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'Practical Magic,' Nearly Beguiling

By Rita Kempley
Washington Post Staff Writer
Friday, October 16, 1998

  Movie Critic


Practical Magic
Sandra Bullock and Nicole Kidman play sisters who are witches in "Practical Magic." (Warner Bros.)

Director:
Griffin Dunne
Cast:
Sandra Bullock;
Nicole Kidman;
Aidan Quinn;
Stockard Channing;
Dianne Wiest;
Goran Visnjic
Running Time:
1 hour, 50 minutes
PG-13
Violence, sexual innuendo, profanity
"Practical Magic," Alice Hoffman's tender novel of true love and other enchantments, has been transformed into a sugarcoated Gothic sitcom inspired by lore as diverse as "The Crucible," "The Exorcist" and the TV series "Bewitched."

Of course, this hardly comes as a surprise when three writers and a pair of powerful actresses, including Mrs. Tom Cruise, all had a hand in stirring up this less-than-beguiling brew. Though the tale is not without its charms, its spell is repeatedly broken by the random pace and tone.

The movie, like Hoffman's novel, traces the history of a Massachusetts-based matriarchy of witches whose powers, in most cases, are no more supernatural than a tip from Heloise. And what hoodoo they manage is presented here with little flair and a modicum of expense.

Sally Owens (sensitive Sandra Bullock) and her sister, Gillian (spirited Nicole Kidman), have inherited the Owenses' abilities along with the family curse: No man can long survive the love of an Owens woman. The curse, or so little Sally and Gillian believe, results in the death of their parents and continues to haunt them as full-grown women.

Reared by their eccentric aunts, Jet (dotty Dianne Wiest) and Frances (operatic Stockard Channing), the sisters inherit their guardians' knowledge of medicinal herbs, love potions and other hoodoo. But Sally, the more talented of the two, refuses to use her powers in hopes of cheating fate and living a normal life. Taunted by her schoolmates and shunned by the townspeople, she sets out to win the acceptance denied her in childhood.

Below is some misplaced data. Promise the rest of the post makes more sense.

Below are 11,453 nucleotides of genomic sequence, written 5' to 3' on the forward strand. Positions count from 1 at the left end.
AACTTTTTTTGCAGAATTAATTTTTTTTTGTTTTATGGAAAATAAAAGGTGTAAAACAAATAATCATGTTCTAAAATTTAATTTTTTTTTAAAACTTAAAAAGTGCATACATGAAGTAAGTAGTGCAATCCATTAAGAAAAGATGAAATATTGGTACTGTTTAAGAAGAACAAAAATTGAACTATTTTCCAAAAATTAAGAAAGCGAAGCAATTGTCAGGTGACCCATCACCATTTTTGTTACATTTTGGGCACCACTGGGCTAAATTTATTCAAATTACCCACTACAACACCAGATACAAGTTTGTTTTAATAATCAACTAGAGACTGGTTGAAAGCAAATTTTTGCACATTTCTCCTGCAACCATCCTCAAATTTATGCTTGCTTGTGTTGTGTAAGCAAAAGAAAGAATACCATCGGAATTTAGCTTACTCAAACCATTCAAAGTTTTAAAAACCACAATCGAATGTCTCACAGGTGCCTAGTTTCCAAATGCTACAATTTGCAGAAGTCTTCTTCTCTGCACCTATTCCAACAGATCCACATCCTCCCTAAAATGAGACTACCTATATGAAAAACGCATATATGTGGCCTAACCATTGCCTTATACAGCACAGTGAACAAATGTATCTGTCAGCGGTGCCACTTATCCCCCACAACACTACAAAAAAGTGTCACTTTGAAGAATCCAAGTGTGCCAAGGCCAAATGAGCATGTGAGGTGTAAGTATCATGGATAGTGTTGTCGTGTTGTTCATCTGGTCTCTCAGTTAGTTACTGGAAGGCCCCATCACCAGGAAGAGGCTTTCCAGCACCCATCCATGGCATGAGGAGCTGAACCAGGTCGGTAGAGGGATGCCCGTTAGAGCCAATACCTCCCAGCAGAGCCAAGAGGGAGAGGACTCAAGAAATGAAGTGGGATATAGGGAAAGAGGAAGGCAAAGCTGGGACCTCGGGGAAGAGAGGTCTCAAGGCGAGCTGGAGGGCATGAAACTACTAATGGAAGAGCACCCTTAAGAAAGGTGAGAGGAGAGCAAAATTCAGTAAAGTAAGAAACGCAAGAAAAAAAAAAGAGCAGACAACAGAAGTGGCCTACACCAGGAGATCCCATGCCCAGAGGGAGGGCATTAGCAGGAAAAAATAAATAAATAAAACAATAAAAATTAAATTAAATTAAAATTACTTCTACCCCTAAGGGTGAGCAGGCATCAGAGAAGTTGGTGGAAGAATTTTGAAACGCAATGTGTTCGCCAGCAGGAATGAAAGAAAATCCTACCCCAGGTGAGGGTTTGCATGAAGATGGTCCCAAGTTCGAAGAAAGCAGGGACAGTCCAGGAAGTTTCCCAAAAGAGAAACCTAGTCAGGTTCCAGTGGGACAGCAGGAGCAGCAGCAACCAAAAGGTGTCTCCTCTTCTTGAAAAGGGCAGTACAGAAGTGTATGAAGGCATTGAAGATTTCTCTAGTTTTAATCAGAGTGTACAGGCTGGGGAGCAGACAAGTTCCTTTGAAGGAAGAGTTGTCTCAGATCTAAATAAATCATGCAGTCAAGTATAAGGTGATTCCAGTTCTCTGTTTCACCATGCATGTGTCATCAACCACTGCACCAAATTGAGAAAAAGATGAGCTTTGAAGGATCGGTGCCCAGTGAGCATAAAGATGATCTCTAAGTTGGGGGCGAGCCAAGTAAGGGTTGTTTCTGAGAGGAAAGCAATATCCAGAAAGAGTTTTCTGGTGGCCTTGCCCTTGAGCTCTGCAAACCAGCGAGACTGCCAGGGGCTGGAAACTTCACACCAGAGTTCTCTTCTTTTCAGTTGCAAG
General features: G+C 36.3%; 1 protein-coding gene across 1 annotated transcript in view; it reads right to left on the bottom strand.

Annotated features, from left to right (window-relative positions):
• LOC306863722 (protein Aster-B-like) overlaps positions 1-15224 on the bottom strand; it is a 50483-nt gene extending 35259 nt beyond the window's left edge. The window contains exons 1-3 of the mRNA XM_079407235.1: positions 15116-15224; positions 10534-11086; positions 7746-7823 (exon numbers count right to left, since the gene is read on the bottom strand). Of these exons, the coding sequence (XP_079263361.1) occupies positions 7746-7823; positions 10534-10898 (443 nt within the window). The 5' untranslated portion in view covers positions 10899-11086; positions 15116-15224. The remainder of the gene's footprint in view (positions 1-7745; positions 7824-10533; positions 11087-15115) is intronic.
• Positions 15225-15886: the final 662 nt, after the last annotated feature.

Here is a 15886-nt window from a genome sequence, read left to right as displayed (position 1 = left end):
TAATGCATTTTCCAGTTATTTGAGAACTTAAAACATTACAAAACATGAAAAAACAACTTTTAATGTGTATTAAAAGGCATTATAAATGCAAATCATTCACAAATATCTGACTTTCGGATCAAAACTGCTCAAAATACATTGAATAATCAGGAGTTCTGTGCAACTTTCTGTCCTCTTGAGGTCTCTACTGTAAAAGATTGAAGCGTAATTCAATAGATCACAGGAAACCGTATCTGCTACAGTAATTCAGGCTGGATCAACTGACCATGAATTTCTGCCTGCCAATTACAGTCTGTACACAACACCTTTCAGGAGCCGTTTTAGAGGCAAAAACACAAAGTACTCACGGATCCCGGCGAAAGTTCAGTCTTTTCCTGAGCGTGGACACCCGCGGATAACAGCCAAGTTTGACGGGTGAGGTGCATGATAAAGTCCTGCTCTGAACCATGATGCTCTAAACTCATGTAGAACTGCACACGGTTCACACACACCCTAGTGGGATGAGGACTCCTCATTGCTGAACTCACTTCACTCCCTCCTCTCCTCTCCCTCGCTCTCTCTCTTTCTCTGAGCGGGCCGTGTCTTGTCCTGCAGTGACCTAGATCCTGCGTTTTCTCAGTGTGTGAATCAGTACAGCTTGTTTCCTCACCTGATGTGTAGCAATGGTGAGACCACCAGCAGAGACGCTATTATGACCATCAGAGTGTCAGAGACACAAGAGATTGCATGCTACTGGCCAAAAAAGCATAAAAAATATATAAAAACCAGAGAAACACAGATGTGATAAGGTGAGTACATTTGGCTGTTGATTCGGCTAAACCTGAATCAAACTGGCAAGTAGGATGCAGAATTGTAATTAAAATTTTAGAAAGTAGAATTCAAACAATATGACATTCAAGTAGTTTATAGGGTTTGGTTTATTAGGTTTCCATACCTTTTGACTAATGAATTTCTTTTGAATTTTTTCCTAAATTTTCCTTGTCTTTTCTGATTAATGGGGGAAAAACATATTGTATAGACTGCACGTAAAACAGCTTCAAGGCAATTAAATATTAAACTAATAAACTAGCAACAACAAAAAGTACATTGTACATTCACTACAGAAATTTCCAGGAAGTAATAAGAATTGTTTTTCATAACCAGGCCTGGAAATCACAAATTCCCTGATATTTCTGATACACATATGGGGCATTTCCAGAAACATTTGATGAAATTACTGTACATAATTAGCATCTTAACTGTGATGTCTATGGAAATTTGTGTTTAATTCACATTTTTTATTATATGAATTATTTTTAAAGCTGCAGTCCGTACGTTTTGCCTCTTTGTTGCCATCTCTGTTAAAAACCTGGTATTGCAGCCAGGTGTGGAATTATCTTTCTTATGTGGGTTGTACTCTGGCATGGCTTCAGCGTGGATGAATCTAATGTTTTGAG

Gillian, a seductive firebrand, puts as much time and space between herself and her home town as she possibly can and attempts to defuse the threat by playing the field. Many years and broken hearts later, she returns to Massachusetts to console the recently widowed Sally and to escape her possessive thug of a boyfriend, Jimmy (smoldering Goran Visnjic).

Unlike the book, which explores the intense, varied ties among the Owens women, the movie concentrates on Gillian's desperate attempts to rid herself of Jimmy for good. The novel's darker depictions of love gone sour are also sacrificed to accommodate a chain of preposterous, highly unlikely high jinks.

Among them: the Owenses are suddenly embraced by the townspeople, who gather every Halloween to watch the coven, all carrying black parasols, float from the roof of their 200-year-old house a la Mary Poppins.

The scene is immediately preceded by a full-blown, curse-spewing exorcism that has been added to the jumble to demonstrate the awesome power of sisterhood. When women put their brooms together, as they literally do here, anything is possible. The goddess be praised.

The film is far from faithful to the novel, which isn't great literature yet is consistent in intention and tone from first page to last. Director Griffin Dunne lacks a clear vision, torn between blithe spirits and brimstone, between madcap and macabre. But then what does it matter when there's so little magic on screen anyhow? That is unless you count making audiences disappear.

   
© Copyright 1998 The Washington Post Company

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